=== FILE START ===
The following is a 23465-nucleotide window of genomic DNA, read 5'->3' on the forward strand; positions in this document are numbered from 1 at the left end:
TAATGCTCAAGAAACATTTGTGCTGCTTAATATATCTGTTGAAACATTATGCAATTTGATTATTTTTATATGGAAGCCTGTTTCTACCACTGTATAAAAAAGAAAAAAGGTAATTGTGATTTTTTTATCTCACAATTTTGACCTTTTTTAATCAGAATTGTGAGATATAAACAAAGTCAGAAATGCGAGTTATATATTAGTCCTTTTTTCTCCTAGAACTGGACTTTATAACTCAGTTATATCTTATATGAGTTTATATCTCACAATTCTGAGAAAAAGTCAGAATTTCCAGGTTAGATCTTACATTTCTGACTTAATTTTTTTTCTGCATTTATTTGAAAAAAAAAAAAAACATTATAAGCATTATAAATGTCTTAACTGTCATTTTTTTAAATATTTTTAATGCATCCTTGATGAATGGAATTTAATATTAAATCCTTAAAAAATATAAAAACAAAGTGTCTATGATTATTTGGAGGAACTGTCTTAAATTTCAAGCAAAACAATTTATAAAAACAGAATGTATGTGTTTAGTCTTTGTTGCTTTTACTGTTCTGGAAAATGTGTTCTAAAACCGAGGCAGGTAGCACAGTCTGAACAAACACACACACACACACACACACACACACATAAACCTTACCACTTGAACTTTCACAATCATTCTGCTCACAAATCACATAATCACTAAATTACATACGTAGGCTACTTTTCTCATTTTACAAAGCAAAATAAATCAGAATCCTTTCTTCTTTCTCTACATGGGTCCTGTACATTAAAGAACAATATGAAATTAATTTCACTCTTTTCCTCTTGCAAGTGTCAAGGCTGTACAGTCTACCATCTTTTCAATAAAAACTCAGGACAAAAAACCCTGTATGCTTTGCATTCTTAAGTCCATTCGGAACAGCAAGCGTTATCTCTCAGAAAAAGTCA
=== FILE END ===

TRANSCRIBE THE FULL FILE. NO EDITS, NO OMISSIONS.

The following is a 23465-nucleotide window of genomic DNA, read 5'->3' on the forward strand; positions in this document are numbered from 1 at the left end:
TAATGCTCAAGAAACATTTGTGCTGCTTAATATATCTGTTGAAACATTATGCAATTTGATTATTTTTATATGGAAGCCTGTTTCTACCACTGTATAAAAAAGAAAAAAGGTAATTGTGATTTTTTTATCTCACAATTTTGACCTTTTTTAATCAGAATTGTGAGATATAAACAAAGTCAGAAATGCGAGTTATATATTAGTCCTTTTTTCTCCTAGAACTGGACTTTATAACTCAGTTATATCTTATATGAGTTTATATCTCACAATTCTGAGAAAAAGTCAGAATTTCCAGGTTAGATCTTACATTTCTGACTTAATTTTTTTTCTGCATTTATTTGAAAAAAAAAAAAAACATTATAAGCATTATAAATGTCTTAACTGTCATTTTTTTAAATATTTTTAATGCATCCTTGATGAATGGAATTTAATATTAAATCCTTAAAAAATATAAAAACAAAGTGTCTATGATTATTTGGAGGAACTGTCTTAAATTTCAAGCAAAACAATTTATAAAAACAGAATGTATGTGTTTAGTCTTTGTTGCTTTTACTGTTCTGGAAAATGTGTTCTAAAACCGAGGCAGGTAGCACAGTCTGAACAAACACACACACACACACACACACACACACATAAACCTTACCACTTGAACTTTCACAATCATTCTGCTCACAAATCACATAATCACTAAATTACATACGTAGGCTACTTTTCTCATTTTACAAAGCAAAATAAATCAGAATCCTTTCTTCTTTCTCTACATGGGTCCTGTACATTAAAGAACAATATGAAATTAATTTCACTCTTTTCCTCTTGCAAGTGTCAAGGCTGTACAGTCTACCATCTTTTCAATAAAAACTCAGGACAAAAAACCCTGTATGCTTTGCATTCTTAAGTCCATTCGGAACAGCAAGCGTTATCTCTCAGAAAAAGTCA